ROASTING COFFEE BEANS PERKS BUSINESS, MARGINS AT BUSCH'S

ANN ARBOR, Mich. -- A micro coffee bean roaster and a staff dedicated to making the best cup of cappuccino in town have created a successful brew at Busch's Valu Land here.Sales of espresso, cappuccino and cafe latte have more than tripled projections made last spring when the retailer launched its first cappuccino bar, said Dan Courser, vice president of perishables at four-unit Busch's. Business

ANN ARBOR, Mich. -- A micro coffee bean roaster and a staff dedicated to making the best cup of cappuccino in town have created a successful brew at Busch's Valu Land here.

Sales of espresso, cappuccino and cafe latte have more than tripled projections made last spring when the retailer launched its first cappuccino bar, said Dan Courser, vice president of perishables at four-unit Busch's. Business has been so good that a similar operation is planned for new stores, one of which will be opened next year. And a modified version will be incorporated in two existing stores within the next few months, Courser said.

"The roaster sets us apart. Customers can see the beans being roasted, and the aroma is incredible. It brings people right to the counter," he said. Handling just four pounds of beans at a time, the roaster is run virtually around the clock. In addition to supplying fresh-roasted coffee for the cappuccino bar, the equipment is used to roast a variety of exotic beans that the deli then sells to the grocery department.

The roaster's glass sides offer a view of the beans jumping around as they're hot-air roasted. Besides providing "theater," the on-site roasting "gives us the capability to produce a truly excellent cup of coffee," Courser said. When plans were discussed last year, the company decided it would make its mark with top quality. How else could it compete in a relatively small college town that's home to more than 60 coffee houses? The strategy has apparently worked.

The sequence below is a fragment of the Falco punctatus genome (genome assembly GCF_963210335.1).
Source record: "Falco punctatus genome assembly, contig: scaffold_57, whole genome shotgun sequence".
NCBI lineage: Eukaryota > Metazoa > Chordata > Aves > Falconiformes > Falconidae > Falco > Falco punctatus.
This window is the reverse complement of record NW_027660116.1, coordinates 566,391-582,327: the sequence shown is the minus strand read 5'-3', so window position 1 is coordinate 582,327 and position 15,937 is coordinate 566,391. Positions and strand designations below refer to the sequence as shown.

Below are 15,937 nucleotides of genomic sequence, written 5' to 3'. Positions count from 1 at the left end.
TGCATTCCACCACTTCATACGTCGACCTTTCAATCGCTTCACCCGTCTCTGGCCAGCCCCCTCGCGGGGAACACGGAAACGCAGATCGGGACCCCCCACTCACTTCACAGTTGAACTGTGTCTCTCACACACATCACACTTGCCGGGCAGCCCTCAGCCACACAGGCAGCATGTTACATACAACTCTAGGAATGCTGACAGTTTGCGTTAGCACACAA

"We aimed to sell 50 cups a day, but we're selling more than 150 at the one store," Courser said, adding that the $20,000 bean roaster paid for itself quickly. Regular cappuccino is the best seller at $l.25 for a single and $2 for a double. The biggest volume is between 7 a.m. and 9 a.m. At least one trained operator, dedicated to making and serving coffee drinks and a variety of fruit-based drinks, is on duty at the bar from 6 a.m. to 11:30 p.m. Roasting its own coffee beans enables the cappuccino bar to take a gross margin of 75% to 80% and a net profit about 50% higher than if it bought the beans already roasted, Courser said. Although it sounds labor-intensive, labor accounts for no more than about 20%, he said. The program also has boosted sales of bakery items. The roaster and espresso machine are situated near a refrigerated pastry case. The deli gets the ring, however, for baked goods sold at the cappuccino bar.

Glass-domed cake plates display muffins, sticky buns and cinnamon rolls for 99 cents each. "At that price they fly. We're taking less margin than normal in the bakery, but I'm trying to build sales. I want to get everybody who buys a drink to buy something else, and 99 cents is a magic number for these items," Courser said. The bakery also has been spurred to produce items in miniature, such as a 2.5-inch cream pie. And cake is now offered by the slice.

Seating for about 10 people is provided several feet away from the cappuccino bar. With future bars, however, more seating will be incorporated and it will be adjacent to the cappuccino bar, Courser said.